Hans J. Wegner, 1914 - 2007, Danish furniture designer. Hans J. Wegner qualified as a cabinet maker in 1931 and in 1938 completed his training as a furniture designer in the College of Arts and Crafts.
Photo credit: PP Møbler
In 1940 he joined the drawing office of Arne Jacobsen and Erik Møller during the construction of Århus Town Hall. In 1943 Hans J. Wagner set up his own drawing office in Århus, moving it to Copenhagen in 1946. Hans J. Wegner has produced a great deal of furniture, the chair in particular being a task he has explored in many versions. At a time when Danish furniture-making was mainly characterised by the classical, subdued modernism of the Kaare Klint school, Hans J. Wegner with his craftsman-like approach to the subject provided a freer form. This was always based on construction and material, so it is difficult to pigeonhole Wegner's work stylistically. Hans J. Wegner has created artistic chairs based on a shell construction (1948, 1963), broken with the traditional winged armchair in his "Pøllestol" (1960, Bolster Chair), created new forms in his Cirkelstol (1986, Circular Chair), Flaglinestol (1950, Flag Halyard Chair) and Påfuglestol (1947, Peacock Chair) based on the traditional Windsor chair. Although he has used materials freely, wood (with a seat of webbing or light leather padding) has been his favourite material, which places him in a strong Danish-Nordic tradition. Hans J. Wegners' experimentation with construction and form clearly manifests itself in the families of chairs he has created. In the Kinastol (China Chair) of 1944 he develops the classic wooden-backed frame chair in a series of new forms, where top rail and arm rests constitute one continuous construction. From this the Y Chair, The Chair (1950) and others were developed. Much of his furniture continues to be produced by a number of Danish furniture makers and factories.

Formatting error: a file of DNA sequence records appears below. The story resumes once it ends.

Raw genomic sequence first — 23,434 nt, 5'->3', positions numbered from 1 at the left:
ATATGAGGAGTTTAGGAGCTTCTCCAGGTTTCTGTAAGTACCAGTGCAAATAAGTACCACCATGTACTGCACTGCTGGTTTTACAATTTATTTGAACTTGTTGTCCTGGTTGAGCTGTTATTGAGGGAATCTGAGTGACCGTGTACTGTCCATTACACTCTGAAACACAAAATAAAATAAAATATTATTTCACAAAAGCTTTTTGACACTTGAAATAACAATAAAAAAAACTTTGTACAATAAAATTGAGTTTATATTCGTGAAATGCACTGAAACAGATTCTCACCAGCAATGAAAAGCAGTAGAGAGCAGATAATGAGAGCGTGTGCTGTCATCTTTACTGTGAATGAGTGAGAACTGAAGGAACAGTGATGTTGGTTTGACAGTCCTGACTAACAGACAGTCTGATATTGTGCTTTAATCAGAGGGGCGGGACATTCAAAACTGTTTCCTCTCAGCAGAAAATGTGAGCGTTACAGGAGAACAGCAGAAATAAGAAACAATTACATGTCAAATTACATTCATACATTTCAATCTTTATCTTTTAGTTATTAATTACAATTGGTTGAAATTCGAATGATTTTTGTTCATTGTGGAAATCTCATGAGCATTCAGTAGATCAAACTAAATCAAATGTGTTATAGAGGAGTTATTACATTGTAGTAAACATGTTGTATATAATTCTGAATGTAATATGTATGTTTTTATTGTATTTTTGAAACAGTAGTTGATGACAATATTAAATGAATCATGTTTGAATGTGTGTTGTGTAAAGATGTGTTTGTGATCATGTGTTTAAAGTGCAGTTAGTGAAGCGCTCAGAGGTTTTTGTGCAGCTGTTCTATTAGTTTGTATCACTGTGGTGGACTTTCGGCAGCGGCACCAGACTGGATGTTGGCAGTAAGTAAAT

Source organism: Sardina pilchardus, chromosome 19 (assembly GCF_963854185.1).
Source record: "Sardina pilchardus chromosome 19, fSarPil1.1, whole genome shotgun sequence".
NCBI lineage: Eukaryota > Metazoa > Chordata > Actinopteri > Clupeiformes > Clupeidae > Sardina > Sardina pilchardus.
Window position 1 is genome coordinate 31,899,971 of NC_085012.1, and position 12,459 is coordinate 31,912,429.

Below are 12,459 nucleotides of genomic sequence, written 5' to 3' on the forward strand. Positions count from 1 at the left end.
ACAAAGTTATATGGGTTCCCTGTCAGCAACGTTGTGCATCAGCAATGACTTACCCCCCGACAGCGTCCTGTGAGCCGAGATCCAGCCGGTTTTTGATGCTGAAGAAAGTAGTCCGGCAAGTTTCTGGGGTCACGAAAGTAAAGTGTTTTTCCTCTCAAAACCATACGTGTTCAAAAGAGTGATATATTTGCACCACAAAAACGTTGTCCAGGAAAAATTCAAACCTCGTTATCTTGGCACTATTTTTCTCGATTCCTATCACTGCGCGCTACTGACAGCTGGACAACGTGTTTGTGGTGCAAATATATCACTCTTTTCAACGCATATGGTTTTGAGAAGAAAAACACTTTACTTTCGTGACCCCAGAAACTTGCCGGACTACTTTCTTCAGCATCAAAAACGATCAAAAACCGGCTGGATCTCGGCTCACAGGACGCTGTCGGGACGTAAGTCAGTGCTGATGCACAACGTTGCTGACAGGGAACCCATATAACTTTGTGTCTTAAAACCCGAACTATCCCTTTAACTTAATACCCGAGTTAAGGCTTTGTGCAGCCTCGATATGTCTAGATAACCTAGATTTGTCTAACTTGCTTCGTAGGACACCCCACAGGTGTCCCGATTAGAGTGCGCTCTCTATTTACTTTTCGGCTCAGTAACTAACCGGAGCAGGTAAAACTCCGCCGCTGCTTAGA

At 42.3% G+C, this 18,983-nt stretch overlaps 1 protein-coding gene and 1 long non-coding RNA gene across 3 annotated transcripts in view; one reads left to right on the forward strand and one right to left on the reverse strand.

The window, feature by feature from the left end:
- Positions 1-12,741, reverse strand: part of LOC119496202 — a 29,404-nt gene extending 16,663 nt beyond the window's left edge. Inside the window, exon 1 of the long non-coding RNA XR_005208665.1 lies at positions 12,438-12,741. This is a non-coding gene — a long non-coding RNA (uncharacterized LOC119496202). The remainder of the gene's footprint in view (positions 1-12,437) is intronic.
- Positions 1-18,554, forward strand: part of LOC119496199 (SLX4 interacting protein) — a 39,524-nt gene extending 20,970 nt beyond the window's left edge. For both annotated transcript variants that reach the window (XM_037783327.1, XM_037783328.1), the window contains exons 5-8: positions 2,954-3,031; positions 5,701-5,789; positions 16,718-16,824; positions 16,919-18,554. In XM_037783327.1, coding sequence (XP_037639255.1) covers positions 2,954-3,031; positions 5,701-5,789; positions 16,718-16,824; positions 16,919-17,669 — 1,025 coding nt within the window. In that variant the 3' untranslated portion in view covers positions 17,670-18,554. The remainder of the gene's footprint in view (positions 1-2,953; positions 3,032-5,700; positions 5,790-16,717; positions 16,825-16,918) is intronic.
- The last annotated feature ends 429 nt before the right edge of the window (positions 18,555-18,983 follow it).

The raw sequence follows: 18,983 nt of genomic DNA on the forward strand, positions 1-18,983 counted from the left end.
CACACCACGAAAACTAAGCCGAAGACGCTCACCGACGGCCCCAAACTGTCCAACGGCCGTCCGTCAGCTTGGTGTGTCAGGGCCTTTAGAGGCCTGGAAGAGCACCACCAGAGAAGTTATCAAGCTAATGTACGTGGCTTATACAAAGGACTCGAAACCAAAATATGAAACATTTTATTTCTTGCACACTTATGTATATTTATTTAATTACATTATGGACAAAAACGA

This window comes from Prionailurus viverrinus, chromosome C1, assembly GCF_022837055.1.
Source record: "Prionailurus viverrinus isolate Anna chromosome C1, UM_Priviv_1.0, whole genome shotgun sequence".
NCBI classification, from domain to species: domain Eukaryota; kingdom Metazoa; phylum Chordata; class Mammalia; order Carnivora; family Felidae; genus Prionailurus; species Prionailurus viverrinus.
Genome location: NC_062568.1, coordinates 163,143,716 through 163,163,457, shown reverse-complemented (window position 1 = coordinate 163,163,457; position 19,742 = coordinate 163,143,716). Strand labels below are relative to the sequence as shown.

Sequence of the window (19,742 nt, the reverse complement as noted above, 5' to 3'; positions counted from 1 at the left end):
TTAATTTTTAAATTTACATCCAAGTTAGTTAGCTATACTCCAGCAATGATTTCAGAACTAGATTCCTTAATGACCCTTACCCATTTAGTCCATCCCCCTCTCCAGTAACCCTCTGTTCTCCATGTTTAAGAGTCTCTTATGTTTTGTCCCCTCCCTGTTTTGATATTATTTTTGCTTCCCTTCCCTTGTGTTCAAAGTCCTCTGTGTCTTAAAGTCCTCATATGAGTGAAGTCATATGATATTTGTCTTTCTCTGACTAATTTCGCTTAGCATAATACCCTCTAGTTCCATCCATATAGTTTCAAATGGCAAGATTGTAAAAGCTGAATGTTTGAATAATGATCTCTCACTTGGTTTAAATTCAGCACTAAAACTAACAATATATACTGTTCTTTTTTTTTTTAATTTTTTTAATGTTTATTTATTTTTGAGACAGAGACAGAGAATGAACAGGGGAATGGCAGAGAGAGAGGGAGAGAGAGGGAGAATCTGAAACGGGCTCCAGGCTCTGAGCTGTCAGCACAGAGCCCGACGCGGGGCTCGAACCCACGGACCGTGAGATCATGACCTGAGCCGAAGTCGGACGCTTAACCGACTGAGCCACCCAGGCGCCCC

Mirjam Gelfer-Jørgensen, Gyldendal Leksikon